On Writing ‘A Different River’
Pia Ghosh Roy
You’re at a desk putting words on paper, but you’re not really there at all. You’re somewhere else. You’re hovering. Writing is hovering. You’re mid-air, with an aerial-view of your imperfect characters living their imperfect lives. And as you spy, you try and document them with as much honesty as you can. Because fiction is nothing if it’s not true. True to the characters, their thoughts, their raisons d’être. And even though you are an insider to the story you write, in many ways you must be an outsider to tell it as it needs to be told.
Away from the writing, I’m also an insider and an outsider to the two places I call home – India, where I was born and raised, and England, where I now live. I’m at home in both countries, and sometimes in neither. This has given me something I find very useful in my writing, even essential: this weightless thing called perspective. I’m close enough to both places to be privy to intrinsic, daily truths, and distant enough to see them with more clarity.
I wanted to write ‘A Different River’ from that cusp; between the familiar and the unfamiliar. Mrs Sen is an elderly Indian woman who had moved to England probably in her twenties. Her background and ethnicity made her familiar to me. Callum is around twelve, he’s white, British, a small-town boy; more unfamiliar territory for me, and certainly an unfamiliar voice.
When I started writing, I thought of splitting the story into two parts, two narrators – one from Callum’s perspective, the other from Mrs Sen’s; two versions of foreignness. I started with Callum, intending to shift to Mrs Sen in the second half. But every time I imagined her voice in my head, it seemed too sure-footed. This was a story about what was foreign, but Mrs Sen was too familiar to me. I wanted to have a sense of walking into a dark room, being able to see only the edges, and not the whole picture.
Callum’s voice helped me to create that distance, and make Mrs Sen an outsider to myself. I could see her better, this brown-skinned lady wrapped in a long piece of cloth with a house that smelled of spice, incense and velvet sofas. I decided to throw Callum and Mrs Sen in together for an afternoon and see what happened. As I wrote, and later as I edited and re-edited, I found myself asking several questions: How would a twelve-year-old talk? What would he talk about? What would he think about, worry about, or do after school? What kinds of things would catch his eye when he looked at the street, or at a room, or into his memory? What would make him happy or insecure or worried? And how would he react?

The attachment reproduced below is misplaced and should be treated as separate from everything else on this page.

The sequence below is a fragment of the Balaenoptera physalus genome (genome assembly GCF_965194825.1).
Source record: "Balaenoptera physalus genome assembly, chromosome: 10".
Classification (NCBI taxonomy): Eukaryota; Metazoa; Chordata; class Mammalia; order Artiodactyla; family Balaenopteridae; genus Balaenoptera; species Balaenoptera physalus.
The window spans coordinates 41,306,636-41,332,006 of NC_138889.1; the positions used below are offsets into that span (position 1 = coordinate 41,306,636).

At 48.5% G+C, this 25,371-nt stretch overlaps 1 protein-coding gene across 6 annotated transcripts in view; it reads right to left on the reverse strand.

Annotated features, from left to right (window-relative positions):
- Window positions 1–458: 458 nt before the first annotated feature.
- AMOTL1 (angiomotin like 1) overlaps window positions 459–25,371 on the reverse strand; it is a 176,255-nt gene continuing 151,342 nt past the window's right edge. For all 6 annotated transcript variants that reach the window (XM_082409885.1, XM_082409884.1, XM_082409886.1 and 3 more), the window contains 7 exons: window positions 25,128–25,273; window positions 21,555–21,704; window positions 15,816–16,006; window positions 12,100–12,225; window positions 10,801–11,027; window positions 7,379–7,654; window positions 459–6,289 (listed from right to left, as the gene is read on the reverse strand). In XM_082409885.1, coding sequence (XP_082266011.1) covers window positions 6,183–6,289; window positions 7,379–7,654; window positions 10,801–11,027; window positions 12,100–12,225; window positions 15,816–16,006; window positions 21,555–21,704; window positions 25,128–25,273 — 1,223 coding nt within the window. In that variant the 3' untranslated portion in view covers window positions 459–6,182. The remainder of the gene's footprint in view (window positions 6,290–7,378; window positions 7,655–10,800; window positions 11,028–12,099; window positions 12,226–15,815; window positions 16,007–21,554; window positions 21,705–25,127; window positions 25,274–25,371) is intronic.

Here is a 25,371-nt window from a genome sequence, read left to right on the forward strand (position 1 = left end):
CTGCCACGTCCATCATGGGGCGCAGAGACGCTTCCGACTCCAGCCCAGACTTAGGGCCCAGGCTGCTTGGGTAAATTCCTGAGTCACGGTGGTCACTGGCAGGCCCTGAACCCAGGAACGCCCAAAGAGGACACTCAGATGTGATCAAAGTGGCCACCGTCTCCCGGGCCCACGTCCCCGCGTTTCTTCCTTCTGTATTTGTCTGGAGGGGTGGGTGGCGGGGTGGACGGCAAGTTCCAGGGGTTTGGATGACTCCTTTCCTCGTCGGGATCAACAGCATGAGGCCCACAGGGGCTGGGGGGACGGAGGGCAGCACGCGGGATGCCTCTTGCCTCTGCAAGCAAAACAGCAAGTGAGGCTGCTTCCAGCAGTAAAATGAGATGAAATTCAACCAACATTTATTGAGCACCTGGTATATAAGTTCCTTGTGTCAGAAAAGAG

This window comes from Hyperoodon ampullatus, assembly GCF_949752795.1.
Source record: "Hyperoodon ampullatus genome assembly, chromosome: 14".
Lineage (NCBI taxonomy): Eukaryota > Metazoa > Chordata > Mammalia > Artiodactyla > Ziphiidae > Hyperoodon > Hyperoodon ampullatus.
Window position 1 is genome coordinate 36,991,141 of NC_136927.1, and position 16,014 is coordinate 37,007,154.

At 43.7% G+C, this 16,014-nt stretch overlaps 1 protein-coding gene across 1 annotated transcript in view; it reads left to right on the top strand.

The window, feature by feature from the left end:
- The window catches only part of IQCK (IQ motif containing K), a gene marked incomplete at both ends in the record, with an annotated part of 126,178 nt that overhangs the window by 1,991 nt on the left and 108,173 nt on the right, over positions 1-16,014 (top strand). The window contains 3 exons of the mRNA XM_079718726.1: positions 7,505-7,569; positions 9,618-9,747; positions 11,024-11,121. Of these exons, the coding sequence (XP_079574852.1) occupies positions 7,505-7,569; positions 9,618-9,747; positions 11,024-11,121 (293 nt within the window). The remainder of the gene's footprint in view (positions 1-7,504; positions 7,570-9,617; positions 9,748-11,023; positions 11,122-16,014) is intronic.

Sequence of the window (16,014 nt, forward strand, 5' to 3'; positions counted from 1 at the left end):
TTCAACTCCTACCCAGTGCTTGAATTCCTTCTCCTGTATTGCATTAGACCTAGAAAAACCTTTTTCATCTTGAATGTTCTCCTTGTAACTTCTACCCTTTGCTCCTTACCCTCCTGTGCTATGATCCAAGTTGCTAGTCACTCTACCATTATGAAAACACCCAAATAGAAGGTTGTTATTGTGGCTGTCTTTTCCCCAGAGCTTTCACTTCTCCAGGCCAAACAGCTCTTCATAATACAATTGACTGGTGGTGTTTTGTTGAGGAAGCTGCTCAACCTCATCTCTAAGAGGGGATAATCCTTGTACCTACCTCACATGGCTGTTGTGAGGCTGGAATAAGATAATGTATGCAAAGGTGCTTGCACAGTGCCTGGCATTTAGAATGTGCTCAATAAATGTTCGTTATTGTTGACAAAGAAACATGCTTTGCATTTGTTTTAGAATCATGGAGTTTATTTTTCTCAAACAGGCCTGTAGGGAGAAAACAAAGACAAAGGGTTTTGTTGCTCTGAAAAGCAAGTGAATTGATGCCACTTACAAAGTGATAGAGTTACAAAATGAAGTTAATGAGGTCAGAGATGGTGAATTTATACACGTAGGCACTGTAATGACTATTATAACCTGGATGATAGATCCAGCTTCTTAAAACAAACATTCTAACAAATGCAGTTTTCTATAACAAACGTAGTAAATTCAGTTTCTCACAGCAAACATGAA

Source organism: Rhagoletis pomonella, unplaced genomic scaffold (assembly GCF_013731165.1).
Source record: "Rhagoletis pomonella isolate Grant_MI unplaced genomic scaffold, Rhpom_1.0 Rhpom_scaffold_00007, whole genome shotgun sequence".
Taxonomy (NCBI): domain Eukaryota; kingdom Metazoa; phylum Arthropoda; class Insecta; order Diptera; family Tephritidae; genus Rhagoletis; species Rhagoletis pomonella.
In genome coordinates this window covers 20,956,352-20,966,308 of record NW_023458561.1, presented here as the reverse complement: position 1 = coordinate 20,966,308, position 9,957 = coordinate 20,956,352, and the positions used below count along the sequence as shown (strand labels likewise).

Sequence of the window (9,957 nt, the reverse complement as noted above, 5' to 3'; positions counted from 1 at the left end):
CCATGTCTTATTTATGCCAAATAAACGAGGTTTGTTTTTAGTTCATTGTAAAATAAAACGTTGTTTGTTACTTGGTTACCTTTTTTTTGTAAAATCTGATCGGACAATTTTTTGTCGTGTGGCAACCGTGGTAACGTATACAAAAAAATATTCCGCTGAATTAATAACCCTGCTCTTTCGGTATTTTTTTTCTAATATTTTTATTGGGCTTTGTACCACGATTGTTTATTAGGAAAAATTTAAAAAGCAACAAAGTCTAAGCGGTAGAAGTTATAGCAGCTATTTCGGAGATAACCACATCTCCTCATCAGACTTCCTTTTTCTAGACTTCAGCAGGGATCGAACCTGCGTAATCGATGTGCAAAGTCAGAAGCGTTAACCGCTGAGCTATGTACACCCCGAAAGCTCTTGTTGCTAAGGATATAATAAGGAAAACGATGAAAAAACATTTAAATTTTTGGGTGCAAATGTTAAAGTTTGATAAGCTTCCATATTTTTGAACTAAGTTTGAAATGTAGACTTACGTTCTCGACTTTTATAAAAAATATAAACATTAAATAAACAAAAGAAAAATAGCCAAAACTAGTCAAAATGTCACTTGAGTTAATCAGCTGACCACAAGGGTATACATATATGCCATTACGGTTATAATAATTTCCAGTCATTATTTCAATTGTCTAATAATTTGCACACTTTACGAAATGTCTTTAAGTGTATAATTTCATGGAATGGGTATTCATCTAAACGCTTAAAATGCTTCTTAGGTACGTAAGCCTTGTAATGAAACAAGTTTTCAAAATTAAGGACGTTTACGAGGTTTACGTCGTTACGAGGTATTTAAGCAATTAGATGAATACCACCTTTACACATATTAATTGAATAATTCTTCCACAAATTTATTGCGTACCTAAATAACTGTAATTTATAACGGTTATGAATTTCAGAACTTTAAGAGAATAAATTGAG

The story formed as an answer to all those queries. Though it had started with a larger one: What if there was even one rickety bridge of conversation between two people who came from different rivers; how might that change them a little, change their perspectives of each other, make the foreign more familiar?
Pia Ghosh Roy is a debut writer who grew up in India and now lives in Cambridge (UK). Her fiction and essays have been anthologised and published in the UK and US. She was shortlisted for the 2015 Brighton Prize, longlisted for the 2015 Bath Short Story Award, and highly commended at the 2014 Words and Women Competition. She has worked in advertising as a copywriter in Kolkata, Mumbai, Bangalore and London. Pia writes sporadically for the Huffington Post, and regularly on her blog Peppercorns in my Pocket, on life, food and travel.
You can read ‘A Different River’ in the new spring issue of The Lonely Crowd, which may be purchased here.
Copyright © Pia Ghosh Roy, 2016. Banner image © Jo Mazelis, 2016.